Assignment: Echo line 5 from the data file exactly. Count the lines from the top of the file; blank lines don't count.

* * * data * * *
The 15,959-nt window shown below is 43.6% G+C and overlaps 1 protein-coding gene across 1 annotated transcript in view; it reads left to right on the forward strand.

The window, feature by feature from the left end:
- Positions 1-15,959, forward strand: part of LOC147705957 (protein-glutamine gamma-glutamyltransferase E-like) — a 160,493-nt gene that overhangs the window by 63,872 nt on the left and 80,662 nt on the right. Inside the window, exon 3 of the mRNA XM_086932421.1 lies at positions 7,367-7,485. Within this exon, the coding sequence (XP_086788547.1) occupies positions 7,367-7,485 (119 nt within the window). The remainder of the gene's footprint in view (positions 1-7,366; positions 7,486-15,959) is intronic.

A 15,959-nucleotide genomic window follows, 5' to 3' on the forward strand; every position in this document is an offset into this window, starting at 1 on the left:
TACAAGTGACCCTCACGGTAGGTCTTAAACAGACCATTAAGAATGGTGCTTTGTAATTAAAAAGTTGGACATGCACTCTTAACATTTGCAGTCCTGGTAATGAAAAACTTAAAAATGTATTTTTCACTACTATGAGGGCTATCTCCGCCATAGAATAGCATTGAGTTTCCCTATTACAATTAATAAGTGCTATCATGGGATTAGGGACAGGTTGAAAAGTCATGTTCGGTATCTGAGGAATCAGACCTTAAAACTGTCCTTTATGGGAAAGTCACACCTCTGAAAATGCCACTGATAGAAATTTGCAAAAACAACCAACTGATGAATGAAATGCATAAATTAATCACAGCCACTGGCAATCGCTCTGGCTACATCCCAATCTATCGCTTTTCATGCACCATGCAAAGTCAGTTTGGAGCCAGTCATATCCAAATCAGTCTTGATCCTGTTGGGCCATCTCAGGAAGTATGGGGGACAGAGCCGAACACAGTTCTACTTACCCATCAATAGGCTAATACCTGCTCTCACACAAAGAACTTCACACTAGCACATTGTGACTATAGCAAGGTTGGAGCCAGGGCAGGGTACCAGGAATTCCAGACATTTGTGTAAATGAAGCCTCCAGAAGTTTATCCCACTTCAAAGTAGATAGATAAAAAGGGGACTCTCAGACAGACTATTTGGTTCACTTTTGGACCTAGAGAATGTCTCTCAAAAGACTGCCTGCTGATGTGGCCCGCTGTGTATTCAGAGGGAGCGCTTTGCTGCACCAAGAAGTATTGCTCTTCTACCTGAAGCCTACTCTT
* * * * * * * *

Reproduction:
TACAAGTGACCCTCACGGTAGGTCTTAAACAGACCATTAAGAATGGTGCTTTGTAATTAAAAAGTTGGACATGCACTCTTAACATTTGCAGTCCTGGTAATGAAAAACTTAAAAATGTATTTTTCACTACTATGAGGGCTATCTCCGCCATAGAATAGCATTGAGTTTCCCTATTACAATTAATAAGTGCTATCATGGGATTAGGGACAGGTTGAAAAGTCATGTTCGGTATCTGAGGAATCAGACCTTAAAACTGTCCTTTATGGGAAAGTCACACCTCTGAAAATGCCACTGATAGAAATTTGCAAAAACAACCAACTGATGAATGAAATGCATAAATTAATCACAGCCACTGGCAATCGCTCTGGCTACATCCCAATCTATCGCTTTTCATGCACCATGCAAAGTCAGTTTGGAGCCAGTCATATCCAAATCAGTCTTGATCCTGTTGGGCCATCTCAGGAAGTATGGGGGACAGAGCCGAACACAGTTCTACTTACCCATCAATAGGCTAATACCTGCTCTCACACAAAGAACTTCACACTAGCACATTGTGACTATAGCAAGGTTGGAGCCAGGGCAGGGTACCAGGAATTCCAGACATTTGTGTAAATGAAGCCTCCAGAAGTTTATCCCACTTCAAAGTAGATAGATAAAAAGGGGACTCTCAGACAGACTATTTGGTTCACTTTTGGACCTAGAGAATGTCTCTCAAAAGACTGCCTGCTGATGTGGCCCGCTGTGTATTCAGAGGGAGCGCTTTGCTGCACCAAGAAGTATTGCTCTTCTACCTGAAGCCTACTCTT